As crypto company departs Hardin, what's next for the communities it leaves behind?
Rhonda Lehr followed her husband to Hardin almost two decades ago for a job at the nearby generating station when it first opened in 2006. At the city chamber where she now works-part time, she keeps a pile of applications handy for jobs at the plant.
“We probably have a couple every week come in for an app,” she said.
The Hardin station employs about 40 people, and the plant’s owner, Maryland-Headquartered Beowulf Electricity & Data, says about half of those are residents of Big Horn County, where unemployment is around 6% – more than double the state’s rate.
“If [the plant] went bye-bye, it would be a bad thing,” Lehr said. “A really bad thing.”
The Hardin Generating Station was close to shuttering four years ago before Beowulf entered into an exclusive agreement with Nevada-based cryptocurrency company Marathon Digital Holdings and repurposed the station to fuel the crypto mining operations.
That was in 2020. Now, just two years later, Marathon says it’s leaving Hardin and moving its computers to a wind farm in Texas as part of a pledge to go 100% carbon-neutral by 2023.
“We made the decision last year that as a company, we needed to be carbon neutral in our mining operations to properly support the environment, grid and also our shareholders who want us to be obviously good corporate citizens relative to the amount of carbon we've put out,” said Marathon CEO Fred Thiel.
Crypto mining uses thousands of computers to verify digital transactions and produce a form of digital currency called bitcoin. It’s an energy-intensive process that analysts say emits the same amount of carbon as some small countries produce annually — and it could be the only thing keeping the 100-megawatt Hardin generating station active as renewable energy catches up to fossil fuel electricity generation in the United States.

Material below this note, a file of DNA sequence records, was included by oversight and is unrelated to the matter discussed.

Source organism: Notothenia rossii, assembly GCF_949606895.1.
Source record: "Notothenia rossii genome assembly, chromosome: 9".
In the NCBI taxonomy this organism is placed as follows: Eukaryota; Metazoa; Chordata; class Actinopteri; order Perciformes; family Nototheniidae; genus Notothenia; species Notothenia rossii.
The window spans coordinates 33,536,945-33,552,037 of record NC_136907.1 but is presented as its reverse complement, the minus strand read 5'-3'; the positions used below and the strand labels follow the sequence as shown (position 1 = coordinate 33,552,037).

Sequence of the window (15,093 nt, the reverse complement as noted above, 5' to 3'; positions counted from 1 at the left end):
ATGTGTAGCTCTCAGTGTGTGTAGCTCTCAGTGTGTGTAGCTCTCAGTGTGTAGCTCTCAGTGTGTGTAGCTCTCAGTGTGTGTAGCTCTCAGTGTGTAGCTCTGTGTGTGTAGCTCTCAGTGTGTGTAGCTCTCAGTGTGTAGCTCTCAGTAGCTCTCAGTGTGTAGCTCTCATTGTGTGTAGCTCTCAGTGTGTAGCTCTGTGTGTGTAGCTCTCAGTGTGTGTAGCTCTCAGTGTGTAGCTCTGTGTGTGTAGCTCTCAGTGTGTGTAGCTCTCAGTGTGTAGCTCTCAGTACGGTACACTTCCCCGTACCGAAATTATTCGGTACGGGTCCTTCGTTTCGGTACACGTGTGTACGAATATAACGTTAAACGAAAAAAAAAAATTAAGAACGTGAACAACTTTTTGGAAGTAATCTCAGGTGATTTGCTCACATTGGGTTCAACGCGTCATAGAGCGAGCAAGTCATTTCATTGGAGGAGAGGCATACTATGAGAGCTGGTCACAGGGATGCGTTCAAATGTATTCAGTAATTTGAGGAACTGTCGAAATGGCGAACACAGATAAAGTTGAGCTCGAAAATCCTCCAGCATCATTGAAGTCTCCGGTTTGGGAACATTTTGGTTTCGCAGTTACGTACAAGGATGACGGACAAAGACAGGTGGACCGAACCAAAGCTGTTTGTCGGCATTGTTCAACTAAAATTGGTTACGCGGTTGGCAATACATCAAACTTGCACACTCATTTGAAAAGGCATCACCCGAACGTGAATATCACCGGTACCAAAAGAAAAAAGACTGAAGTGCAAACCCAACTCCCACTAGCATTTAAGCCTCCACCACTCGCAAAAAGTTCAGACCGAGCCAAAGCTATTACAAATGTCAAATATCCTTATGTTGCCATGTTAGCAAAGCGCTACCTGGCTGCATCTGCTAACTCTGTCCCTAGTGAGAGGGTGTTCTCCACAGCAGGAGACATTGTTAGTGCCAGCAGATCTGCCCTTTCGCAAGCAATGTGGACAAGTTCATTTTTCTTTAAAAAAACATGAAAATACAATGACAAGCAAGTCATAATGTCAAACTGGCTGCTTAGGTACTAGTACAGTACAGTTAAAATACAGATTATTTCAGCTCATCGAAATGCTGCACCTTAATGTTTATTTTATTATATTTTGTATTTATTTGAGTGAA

Other fossil fuel producers that partnered with crypto over the last couple years at plants in places like Pennsylvania and New York are also looking for ways to lower high emissions, leaving communities dependent on coal much in the same place as they were when those companies arrived.
Big Horn County overlaps with the Crow reservation, where around 29% of people live below the poverty line. The tribe issues dividends from coal sales to its members, but mineral profits have been shrinking in recent years alongside a string of mine bankruptcies and closures.
Shawn Walks Over Ice is a member of the Crow Tribe and says he’s seen dividends decline.
"That kind of pay, that shows you that they're struggling,” he said. “They’re not making money.”
Walks Over Ice used to work at Marathon’s data hub. He’s doubtful about the plant’s partnership with cryptocurrency and its benefit to the Crow community. He says he’d like to see the tribe find solutions internally.
“You got to try to create your own structure and your own business to get out of this poverty. Be self-sufficient,” he said.
Montana State University Associate Professor Julia Haggerty researches rural communities and their relationships with extractive industries like coal. She says it’s understandable that communities might look favorably on an opportunity to keep an established plant open.
She says community buy-in is one of the key traits for successful economic diversification.
“To the extent that it is possible, the more local ownership and investment of dollars from within the community, the region, the state geography,” she said, “the more returns from that community will circulate locally and generate local prosperity.”
Marathon CEO Fred Thiel says although the company is moving its computers to Texas, the Big Horn Data Hub and its millions of dollars' worth of infrastructure will stay in Hardin.
“We're leaving all the infrastructure there intact specifically so another miner can come in right behind us with a minimal delay and then coming up to speed,” he said.
Plant owner Beowulf tells YPR it’s in discussions with potential tenants that are interested in moving into the Big Horn Data Hub, but with crypto operations like Marathon already moving on to the next energy source, it’s unclear how long those partnerships would last.